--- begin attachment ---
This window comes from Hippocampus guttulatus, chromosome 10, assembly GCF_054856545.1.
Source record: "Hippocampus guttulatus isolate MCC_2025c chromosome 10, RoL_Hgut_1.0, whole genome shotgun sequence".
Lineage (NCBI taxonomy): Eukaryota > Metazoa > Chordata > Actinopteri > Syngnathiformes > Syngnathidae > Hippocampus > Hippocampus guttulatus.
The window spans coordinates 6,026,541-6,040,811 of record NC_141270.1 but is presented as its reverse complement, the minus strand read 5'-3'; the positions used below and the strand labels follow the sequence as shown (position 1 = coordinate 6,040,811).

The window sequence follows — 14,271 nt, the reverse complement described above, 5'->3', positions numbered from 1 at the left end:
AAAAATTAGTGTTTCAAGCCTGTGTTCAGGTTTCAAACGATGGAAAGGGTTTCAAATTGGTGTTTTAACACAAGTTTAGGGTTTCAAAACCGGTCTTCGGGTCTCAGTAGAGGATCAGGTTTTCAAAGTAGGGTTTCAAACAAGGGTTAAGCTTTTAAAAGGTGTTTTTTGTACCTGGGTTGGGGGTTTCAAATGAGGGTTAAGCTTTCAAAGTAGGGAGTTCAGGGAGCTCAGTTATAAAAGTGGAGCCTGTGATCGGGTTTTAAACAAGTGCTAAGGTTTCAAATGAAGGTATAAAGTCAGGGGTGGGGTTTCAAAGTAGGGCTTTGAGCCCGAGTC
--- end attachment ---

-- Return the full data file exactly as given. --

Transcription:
This window comes from Hippocampus guttulatus, chromosome 10, assembly GCF_054856545.1.
Source record: "Hippocampus guttulatus isolate MCC_2025c chromosome 10, RoL_Hgut_1.0, whole genome shotgun sequence".
Lineage (NCBI taxonomy): Eukaryota > Metazoa > Chordata > Actinopteri > Syngnathiformes > Syngnathidae > Hippocampus > Hippocampus guttulatus.
The window spans coordinates 6,026,541-6,040,811 of record NC_141270.1 but is presented as its reverse complement, the minus strand read 5'-3'; the positions used below and the strand labels follow the sequence as shown (position 1 = coordinate 6,040,811).

The window sequence follows — 14,271 nt, the reverse complement described above, 5'->3', positions numbered from 1 at the left end:
AAAAATTAGTGTTTCAAGCCTGTGTTCAGGTTTCAAACGATGGAAAGGGTTTCAAATTGGTGTTTTAACACAAGTTTAGGGTTTCAAAACCGGTCTTCGGGTCTCAGTAGAGGATCAGGTTTTCAAAGTAGGGTTTCAAACAAGGGTTAAGCTTTTAAAAGGTGTTTTTTGTACCTGGGTTGGGGGTTTCAAATGAGGGTTAAGCTTTCAAAGTAGGGAGTTCAGGGAGCTCAGTTATAAAAGTGGAGCCTGTGATCGGGTTTTAAACAAGTGCTAAGGTTTCAAATGAAGGTATAAAGTCAGGGGTGGGGTTTCAAAGTAGGGCTTTGAGCCCGAGTC